• picture
  • picture
  • picture
  • picture
Public Radio's Environmental News Magazine (follow us on Google News)


Air Date: Week of

stream/download this segment as an MP3 file

This week, we have facts about the first All-Electric house. It was built back in 1953 in Shawnee, Kansas for 42 thousand dollars.


CURWOOD: Welcome back to Living on Earth. I’m Steve Curwood.

[MUSIC: Arthur Lyman Group “Yellow Bird” MUSIC FOR A BACHELORS DEN (Dcc Compact Classics - 1995) ]

CURWOOD: Okay, how about a switch in the bedroom that turns on the coffee maker in the kitchen. Or curtains that open and shut by remote control? Well, these days some folks have computers to do those and other mundane chores but back in the 1950's, you had to live in the All-Electric House in Shawnee, Kansas, to enjoy such conveniences. The Kansas City Power & Light Company built an all-electric model home 50 years ago that was typical in size and style to the ranch houses popping up across America back then. And it put the latest in luxuries at your fingertips.

(Photo courtesy of Johnson County Museums)   

STEITZ: You could push a button that could move a painting that was over the mantle and that would reveal your television set. There was a GE refrigerator that had shelves where you could push a button and they'll raise and lower so you can accommodate room for your Thanksgiving turkey.

CURWOOD: Tracy Steitz is curator of education at the All-Electric House, today part of the Johnson County Museum of History. The museum welcomes as many as 15,000 visitors each year to the house. Ms. Steitz says the most interesting reactions come from kids raised in the world of computers and video games.

STEITZ: They find something as simple as having a remote-control painting in front of a television is just amazing, and they all want to buy the house. So I think the technology that really awed people in 1953 is still doing the same thing 50 years later.

CURWOOD: But the price tag also awed potential homebuyers. With its cutting-edge technology, the All-Electric House listed for $42,000 in 1953 - more than four times the average cost of a home in those days. But, while the All-Electric House never caught on, some of its innovations have become standard in today's modern homes. Imagine suburbia without the garbage disposal, the dishwasher or the garage door opener. And for this week, that's the Living on Earth Almanac.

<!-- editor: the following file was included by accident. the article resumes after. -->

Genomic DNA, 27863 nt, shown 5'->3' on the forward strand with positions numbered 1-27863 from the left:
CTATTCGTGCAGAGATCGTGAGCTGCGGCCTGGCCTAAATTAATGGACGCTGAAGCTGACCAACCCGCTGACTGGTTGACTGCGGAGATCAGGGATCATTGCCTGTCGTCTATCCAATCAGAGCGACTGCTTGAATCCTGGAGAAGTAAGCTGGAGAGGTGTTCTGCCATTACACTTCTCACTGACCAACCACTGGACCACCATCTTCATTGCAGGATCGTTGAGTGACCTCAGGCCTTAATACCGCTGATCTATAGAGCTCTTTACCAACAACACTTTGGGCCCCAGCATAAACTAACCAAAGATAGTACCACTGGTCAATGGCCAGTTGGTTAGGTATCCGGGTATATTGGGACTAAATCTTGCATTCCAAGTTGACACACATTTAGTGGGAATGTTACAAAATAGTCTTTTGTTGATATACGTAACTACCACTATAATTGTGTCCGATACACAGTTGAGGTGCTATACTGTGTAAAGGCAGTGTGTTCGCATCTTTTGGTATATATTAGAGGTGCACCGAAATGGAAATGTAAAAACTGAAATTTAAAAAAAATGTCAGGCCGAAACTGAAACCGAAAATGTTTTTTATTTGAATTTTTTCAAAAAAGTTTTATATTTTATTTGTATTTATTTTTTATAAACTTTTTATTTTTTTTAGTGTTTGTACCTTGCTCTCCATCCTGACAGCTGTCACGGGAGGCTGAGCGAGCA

The 1950’s All-Electric House


Living on Earth wants to hear from you!

P.O. Box 990007
Prudential Station
Boston, MA, USA 02199
Telephone: 1-617-287-4121
E-mail: comments@loe.org

Newsletter [Click here]

Donate to Living on Earth!
Living on Earth is an independent media program and relies entirely on contributions from listeners and institutions supporting public service. Please donate now to preserve an independent environmental voice.

Living on Earth offers a weekly delivery of the show's rundown to your mailbox. Sign up for our newsletter today!

Sailors For The Sea: Be the change you want to sea.

Creating positive outcomes for future generations.

Innovating to make the world a better, more sustainable place to live. Listen to the race to 9 billion

The Grantham Foundation for the Protection of the Environment: Committed to protecting and improving the health of the global environment.

Energy Foundation: Serving the public interest by helping to build a strong, clean energy economy.

Contribute to Living on Earth and receive, as our gift to you, an archival print of one of Mark Seth Lender's extraordinary wildlife photographs. Follow the link to see Mark's current collection of photographs.

Buy a signed copy of Mark Seth Lender's book Smeagull the Seagull & support Living on Earth